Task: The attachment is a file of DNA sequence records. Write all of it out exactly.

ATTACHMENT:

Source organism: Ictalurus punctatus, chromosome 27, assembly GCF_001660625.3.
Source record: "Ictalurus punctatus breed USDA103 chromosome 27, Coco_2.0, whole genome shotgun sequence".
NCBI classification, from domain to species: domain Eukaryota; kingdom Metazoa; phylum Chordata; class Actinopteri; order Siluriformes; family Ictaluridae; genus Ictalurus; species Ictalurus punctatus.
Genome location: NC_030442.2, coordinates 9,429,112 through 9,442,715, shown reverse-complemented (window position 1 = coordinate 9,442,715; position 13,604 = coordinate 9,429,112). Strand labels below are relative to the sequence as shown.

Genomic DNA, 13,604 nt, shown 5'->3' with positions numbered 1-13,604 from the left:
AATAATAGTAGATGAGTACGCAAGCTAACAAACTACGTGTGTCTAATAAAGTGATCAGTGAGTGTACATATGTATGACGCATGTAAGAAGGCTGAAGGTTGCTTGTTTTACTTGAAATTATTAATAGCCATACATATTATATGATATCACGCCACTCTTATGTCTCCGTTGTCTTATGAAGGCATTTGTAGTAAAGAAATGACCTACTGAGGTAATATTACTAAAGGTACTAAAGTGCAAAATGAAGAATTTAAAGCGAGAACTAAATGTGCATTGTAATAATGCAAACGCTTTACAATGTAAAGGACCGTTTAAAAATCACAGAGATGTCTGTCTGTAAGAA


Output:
Source organism: Ictalurus punctatus, chromosome 27, assembly GCF_001660625.3.
Source record: "Ictalurus punctatus breed USDA103 chromosome 27, Coco_2.0, whole genome shotgun sequence".
NCBI classification, from domain to species: domain Eukaryota; kingdom Metazoa; phylum Chordata; class Actinopteri; order Siluriformes; family Ictaluridae; genus Ictalurus; species Ictalurus punctatus.
Genome location: NC_030442.2, coordinates 9,429,112 through 9,442,715, shown reverse-complemented (window position 1 = coordinate 9,442,715; position 13,604 = coordinate 9,429,112). Strand labels below are relative to the sequence as shown.

Genomic DNA, 13,604 nt, shown 5'->3' with positions numbered 1-13,604 from the left:
AATAATAGTAGATGAGTACGCAAGCTAACAAACTACGTGTGTCTAATAAAGTGATCAGTGAGTGTACATATGTATGACGCATGTAAGAAGGCTGAAGGTTGCTTGTTTTACTTGAAATTATTAATAGCCATACATATTATATGATATCACGCCACTCTTATGTCTCCGTTGTCTTATGAAGGCATTTGTAGTAAAGAAATGACCTACTGAGGTAATATTACTAAAGGTACTAAAGTGCAAAATGAAGAATTTAAAGCGAGAACTAAATGTGCATTGTAATAATGCAAACGCTTTACAATGTAAAGGACCGTTTAAAAATCACAGAGATGTCTGTCTGTAAGAA